Stardate 4793.8 (1 February 2269)
Spacedock, Earth Orbit
Grace McAfee regarded her image in the mirror and frowned. Her reflection frowned back and crossed her arms. She gazed at herself in the mirror, staring balefully at the gold mini-dress in which she was attired. Truth be told, she was a striking figure in the dress, her legs long and shapely, her figure very trim. Years of swimming and good genes helped in that regard.
“Damn you anyway, Kim Chang,” she muttered as her door enunciator buzzed.
“Come!” she barked.
The door to her quarters slid open and Lt. Simon Collins entered. “Captain, I need you to initial these . . .” Clark’s voice trailed off and he stopped in his tracks, staring at the Captain.
“Think very carefully before you open your mouth, Simon,” McAfee warned.
Her Yeoman swallowed and quickly regained his poise. “Ah, I see you decided to wear the ‘other’ uniform.”
“A safe enough answer,” replied McAfee with a wan smile. She took the data slate from Clark and scratched her initials on the screen.
Collins decided to step further out on the limb. “Sir, I have to admit I’m curious; I thought you didn’t like the dress.”
McAfee handed the slate back to Lt. Collins. “Let’s just say I decided to pick up the gauntlet that our CMO threw at my feet.” She smiled but her eyes were still flinty.
“Anything else, Mr. Collins?”
“Carry on then.”
Collins beat a hasty retreat from her cabin. McAfee considered changing back into her normal uniform attire when the enunciator buzzed again. She sighed, wondering what Simon had forgotten.
Instead of Lt. Collins, Dr. Kim Chang entered. “Grace, I need to . . .” she stopped abruptly and let out a laugh. “I don’t believe it!”
“Shouldn’t that be, ‘I don’t believe it, sir?’” said McAfee with ill-humor.
“Oh, get over yourself. I certainly did years ago. So you’re actually going to wear the dress, huh?”
“I look like a cocktail waitress at a Starbase bar.”
“Hell, Grace, you’re gorgeous! Best damn legs I’ve ever seen on a starship C.O., although I’ve heard Jim Kirk’s are pretty nice.”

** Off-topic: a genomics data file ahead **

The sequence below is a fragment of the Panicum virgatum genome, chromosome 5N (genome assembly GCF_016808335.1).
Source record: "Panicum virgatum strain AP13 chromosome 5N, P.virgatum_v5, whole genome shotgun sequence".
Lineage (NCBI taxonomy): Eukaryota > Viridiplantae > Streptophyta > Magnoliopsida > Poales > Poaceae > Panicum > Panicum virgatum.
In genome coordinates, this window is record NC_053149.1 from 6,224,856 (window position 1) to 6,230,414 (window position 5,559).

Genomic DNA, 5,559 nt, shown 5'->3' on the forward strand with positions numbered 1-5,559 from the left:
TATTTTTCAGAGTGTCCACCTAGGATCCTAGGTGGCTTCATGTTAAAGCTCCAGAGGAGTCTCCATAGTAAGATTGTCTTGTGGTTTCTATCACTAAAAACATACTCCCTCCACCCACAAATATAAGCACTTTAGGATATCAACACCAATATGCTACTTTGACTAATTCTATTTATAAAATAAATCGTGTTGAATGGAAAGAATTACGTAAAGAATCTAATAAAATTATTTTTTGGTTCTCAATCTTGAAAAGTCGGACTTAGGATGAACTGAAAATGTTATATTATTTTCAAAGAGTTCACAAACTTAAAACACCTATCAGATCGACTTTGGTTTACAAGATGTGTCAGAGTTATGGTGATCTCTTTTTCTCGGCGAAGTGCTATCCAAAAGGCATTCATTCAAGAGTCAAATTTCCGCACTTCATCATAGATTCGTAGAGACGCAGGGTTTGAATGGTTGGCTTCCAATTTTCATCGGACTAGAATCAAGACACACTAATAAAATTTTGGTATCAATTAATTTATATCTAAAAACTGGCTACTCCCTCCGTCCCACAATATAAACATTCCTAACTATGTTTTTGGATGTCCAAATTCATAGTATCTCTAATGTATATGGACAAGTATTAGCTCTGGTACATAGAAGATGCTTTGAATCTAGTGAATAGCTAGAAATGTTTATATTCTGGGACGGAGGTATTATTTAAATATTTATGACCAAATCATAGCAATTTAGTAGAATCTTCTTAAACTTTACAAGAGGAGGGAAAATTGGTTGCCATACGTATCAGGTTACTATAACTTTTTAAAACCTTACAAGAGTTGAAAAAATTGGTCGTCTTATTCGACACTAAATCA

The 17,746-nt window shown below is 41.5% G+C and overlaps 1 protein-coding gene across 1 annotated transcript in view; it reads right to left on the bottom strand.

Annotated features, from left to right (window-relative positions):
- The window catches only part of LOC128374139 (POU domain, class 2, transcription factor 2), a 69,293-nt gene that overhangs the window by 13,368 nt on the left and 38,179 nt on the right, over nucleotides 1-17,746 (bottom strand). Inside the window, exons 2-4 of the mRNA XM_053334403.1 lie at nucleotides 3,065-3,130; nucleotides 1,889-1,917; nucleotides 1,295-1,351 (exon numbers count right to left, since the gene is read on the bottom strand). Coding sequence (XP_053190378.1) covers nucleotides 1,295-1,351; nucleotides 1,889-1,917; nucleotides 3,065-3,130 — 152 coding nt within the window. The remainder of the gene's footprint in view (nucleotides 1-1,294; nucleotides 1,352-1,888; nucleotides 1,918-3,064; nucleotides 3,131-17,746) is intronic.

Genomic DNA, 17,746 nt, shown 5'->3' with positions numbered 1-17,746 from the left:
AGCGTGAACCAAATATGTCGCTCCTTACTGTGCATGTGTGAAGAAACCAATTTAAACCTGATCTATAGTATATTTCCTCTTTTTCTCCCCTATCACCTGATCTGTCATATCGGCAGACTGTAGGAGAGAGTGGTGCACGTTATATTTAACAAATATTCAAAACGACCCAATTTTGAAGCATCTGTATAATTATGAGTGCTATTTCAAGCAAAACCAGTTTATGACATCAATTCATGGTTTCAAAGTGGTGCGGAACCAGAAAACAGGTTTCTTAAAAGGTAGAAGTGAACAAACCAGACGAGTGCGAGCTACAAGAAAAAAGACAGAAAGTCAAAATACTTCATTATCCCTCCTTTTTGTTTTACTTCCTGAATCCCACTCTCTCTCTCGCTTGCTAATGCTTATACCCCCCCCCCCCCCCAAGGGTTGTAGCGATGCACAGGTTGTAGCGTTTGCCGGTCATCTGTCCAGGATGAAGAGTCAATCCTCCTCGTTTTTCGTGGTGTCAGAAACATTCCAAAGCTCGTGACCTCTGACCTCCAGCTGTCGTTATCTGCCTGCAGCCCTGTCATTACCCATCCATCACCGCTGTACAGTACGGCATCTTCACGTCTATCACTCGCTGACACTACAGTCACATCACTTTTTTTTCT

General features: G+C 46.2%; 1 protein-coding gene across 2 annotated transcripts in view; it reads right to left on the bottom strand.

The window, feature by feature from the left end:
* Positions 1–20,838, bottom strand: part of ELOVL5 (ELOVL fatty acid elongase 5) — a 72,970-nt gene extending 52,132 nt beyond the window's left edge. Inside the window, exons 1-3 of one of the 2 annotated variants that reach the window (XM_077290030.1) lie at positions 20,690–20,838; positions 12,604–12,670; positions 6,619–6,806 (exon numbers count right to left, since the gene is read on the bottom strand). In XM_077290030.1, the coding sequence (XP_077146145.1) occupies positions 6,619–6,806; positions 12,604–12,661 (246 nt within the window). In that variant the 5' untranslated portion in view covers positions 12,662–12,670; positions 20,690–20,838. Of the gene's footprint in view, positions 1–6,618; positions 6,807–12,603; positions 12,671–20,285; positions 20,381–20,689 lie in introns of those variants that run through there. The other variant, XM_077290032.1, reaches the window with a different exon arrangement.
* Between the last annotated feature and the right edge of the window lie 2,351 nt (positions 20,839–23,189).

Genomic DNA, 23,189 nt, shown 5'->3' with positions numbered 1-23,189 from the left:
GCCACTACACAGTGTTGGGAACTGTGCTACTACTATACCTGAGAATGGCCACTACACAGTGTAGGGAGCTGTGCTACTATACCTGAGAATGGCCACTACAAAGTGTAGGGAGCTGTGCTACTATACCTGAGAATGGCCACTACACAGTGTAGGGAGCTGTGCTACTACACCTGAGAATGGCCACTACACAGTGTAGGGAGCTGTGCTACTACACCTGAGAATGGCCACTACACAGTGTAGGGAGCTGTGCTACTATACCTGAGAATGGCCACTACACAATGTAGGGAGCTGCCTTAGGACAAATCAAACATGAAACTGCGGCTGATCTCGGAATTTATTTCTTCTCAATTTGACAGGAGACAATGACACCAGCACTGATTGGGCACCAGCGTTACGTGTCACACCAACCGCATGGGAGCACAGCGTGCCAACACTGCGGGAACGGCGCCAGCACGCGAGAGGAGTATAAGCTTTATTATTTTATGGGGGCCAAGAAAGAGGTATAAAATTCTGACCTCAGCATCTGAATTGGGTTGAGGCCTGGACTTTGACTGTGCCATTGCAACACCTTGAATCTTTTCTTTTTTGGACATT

McAfee snorted. “Thanks, I think.”
“Grace, what’s the problem? You didn’t wear this much when you were on the Academy swim team.”
“I’m not a cadet any more, Kim, and I’m certainly not going to traipse around in a swim-suit, at least not on duty.”
Dr. Chang cocked her head and regarded her friend. “Speaking of which, when was the last time you took a break? Have you even seen the ship’s swimming pool, much less gone for a swim?”
“There’ll be time for that later, Doctor.”
“Grace, as your physician and your friend, I’m telling you to take the time now. I don’t want to be the one to relieve you of command because you’re huddled in a corner, sucking your thumb and banging your head against the wall.”
McAfee rolled her eyes. “Noted. I’ve got to get to the bridge. You can follow or leave a note here, your choice.”
“Oh, I’m going with you. I can’t wait to see the expressions on the faces of the bridge crew when they get a load of them gams!”
Stardate 4794.0 (2 February 2269)
Earth Colony Salem
Canaris IV, Sector 009
“Scans are inconclusive,” remarked Charlie Fountain. Dark circles rimmed his sleep-deprived eyes. He stifled a yawn and stretched.
Ibrahim Rustamzadeh shook his head in frustration. “This makes no sense. We can see it, it has size and mass, but there are no energy emissions at all. How did it even get into orbit?”
Fountain leaned back in his chair and sighed. “No energy signature, no ion trail, no warp signature, it’s like it appeared out of thin air . . . well, thin vacuum I suppose.”
Rustamzadeh had earlier summoned the rest of the colony’s science specialists and they had been analyzing the sensor data for hours, all for naught. It was early morning local time, and the gathered scientists were suffering from fatigue and frustration.
“Perhaps we should take a shuttle and approach the ship?” suggested Dr. Tammy Howard, their resident astro-physicist.
Ibrahim frowned. “Too risky, I don’t want to jeopardize any lives, especially since we have no idea what we’re dealing with.”
“But Ibrahim, we’ve already exhausted every other avenue. We have a satellite stationed less than a kilometer from it and it’s done nothing. Surely the risk is acceptable.”
The bearded scientist shook his head. “No Tammy, I will not place any of our lives in danger over this. Besides, the shuttles have no better sensor capability than the satellites, so what’s the point? There doesn’t appear to be any landing bays or docking ports on that thing, so boarding it is out of the question.”
Dr. Howard, did not reply, but her expression indicated she wasn’t pleased with Rustamzadeh’s decision. She walked back to her sensor station, shaking her head slowly.
“Charlie,” began Ibrahim, coming to an abrupt decision, “open a channel to Starbase 27 and apprise them of our situation. Perhaps they have a starship nearby that can check this out for us.”
“Sounds like a plan,” yawned Fountain, who stood and made his way to the subspace transceiver.
* * *
Tammy Howard sat again at her multi-screened workstation and frowned. Okay, we’ve scanned this every conventional way we can and have nada. She crossed her arms, glaring at the screens as if they had somehow betrayed her.
Time to think outside the box, she thought, before speaking aloud. “Computer.”